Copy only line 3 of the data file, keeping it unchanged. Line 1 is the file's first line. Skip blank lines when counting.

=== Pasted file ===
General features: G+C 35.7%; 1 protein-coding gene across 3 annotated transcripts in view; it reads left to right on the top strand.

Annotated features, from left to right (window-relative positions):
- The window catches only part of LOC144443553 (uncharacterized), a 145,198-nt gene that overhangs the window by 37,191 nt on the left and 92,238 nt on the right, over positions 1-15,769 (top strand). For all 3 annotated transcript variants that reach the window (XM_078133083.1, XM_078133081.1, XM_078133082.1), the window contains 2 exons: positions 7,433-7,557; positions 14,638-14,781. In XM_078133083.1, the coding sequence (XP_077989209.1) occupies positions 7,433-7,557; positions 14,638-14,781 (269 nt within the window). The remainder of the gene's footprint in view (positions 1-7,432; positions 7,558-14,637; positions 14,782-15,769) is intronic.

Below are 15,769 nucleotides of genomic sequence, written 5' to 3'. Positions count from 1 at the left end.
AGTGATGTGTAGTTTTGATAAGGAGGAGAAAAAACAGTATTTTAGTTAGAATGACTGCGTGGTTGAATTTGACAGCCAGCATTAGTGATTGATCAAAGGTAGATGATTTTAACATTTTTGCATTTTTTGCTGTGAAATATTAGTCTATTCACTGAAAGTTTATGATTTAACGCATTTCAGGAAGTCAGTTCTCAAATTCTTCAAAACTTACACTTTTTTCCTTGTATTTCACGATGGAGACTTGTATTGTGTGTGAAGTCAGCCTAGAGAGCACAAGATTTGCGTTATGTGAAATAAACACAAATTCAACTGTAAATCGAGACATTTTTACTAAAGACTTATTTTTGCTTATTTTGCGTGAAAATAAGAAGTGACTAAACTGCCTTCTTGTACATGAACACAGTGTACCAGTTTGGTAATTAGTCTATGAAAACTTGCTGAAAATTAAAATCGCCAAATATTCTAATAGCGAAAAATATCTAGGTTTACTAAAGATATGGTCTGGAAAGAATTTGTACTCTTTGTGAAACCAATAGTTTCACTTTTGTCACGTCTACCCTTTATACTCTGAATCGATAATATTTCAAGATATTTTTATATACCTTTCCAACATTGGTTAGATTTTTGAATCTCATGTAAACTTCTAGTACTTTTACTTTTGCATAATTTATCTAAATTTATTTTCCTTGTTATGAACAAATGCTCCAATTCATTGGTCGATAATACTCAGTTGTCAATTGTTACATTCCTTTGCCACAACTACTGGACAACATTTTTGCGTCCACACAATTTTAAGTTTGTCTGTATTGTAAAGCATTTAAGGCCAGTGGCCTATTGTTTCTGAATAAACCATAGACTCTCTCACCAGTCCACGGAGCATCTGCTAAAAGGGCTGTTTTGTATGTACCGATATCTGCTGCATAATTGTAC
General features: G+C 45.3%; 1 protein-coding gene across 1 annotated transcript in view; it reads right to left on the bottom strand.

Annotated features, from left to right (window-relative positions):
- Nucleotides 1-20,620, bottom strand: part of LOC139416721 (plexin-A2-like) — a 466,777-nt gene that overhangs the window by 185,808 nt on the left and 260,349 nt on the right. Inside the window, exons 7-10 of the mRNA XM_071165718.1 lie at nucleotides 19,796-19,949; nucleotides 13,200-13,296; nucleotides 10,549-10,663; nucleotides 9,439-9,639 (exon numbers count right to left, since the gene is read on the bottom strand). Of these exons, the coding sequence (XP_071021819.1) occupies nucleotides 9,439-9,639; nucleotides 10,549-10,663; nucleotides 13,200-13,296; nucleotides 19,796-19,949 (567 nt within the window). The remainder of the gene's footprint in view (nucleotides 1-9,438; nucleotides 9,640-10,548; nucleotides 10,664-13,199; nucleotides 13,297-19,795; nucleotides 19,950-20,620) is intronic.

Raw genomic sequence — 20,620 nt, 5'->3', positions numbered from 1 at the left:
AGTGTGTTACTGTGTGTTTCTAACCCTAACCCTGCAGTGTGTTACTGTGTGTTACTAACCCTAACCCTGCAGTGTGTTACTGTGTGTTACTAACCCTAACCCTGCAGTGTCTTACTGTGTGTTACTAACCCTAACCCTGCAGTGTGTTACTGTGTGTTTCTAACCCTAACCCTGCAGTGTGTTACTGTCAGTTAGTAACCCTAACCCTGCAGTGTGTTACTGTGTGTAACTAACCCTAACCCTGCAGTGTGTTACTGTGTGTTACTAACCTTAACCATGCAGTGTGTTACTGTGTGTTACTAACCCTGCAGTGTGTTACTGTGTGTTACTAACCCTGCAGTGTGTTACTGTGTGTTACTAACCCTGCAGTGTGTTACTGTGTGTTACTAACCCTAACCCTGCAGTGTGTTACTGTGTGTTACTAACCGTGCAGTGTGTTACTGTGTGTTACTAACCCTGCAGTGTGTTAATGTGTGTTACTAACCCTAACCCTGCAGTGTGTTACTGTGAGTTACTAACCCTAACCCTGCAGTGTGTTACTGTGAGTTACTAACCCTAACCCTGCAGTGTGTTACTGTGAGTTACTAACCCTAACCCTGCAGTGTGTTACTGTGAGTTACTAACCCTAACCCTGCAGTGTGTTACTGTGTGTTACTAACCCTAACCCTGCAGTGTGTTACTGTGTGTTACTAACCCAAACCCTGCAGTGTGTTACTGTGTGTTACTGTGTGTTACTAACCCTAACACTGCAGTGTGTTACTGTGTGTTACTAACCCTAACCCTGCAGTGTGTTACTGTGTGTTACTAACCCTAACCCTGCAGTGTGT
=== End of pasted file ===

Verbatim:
- The window catches only part of LOC144443553 (uncharacterized), a 145,198-nt gene that overhangs the window by 37,191 nt on the left and 92,238 nt on the right, over positions 1-15,769 (top strand). For all 3 annotated transcript variants that reach the window (XM_078133083.1, XM_078133081.1, XM_078133082.1), the window contains 2 exons: positions 7,433-7,557; positions 14,638-14,781. In XM_078133083.1, the coding sequence (XP_077989209.1) occupies positions 7,433-7,557; positions 14,638-14,781 (269 nt within the window). The remainder of the gene's footprint in view (positions 1-7,432; positions 7,558-14,637; positions 14,782-15,769) is intronic.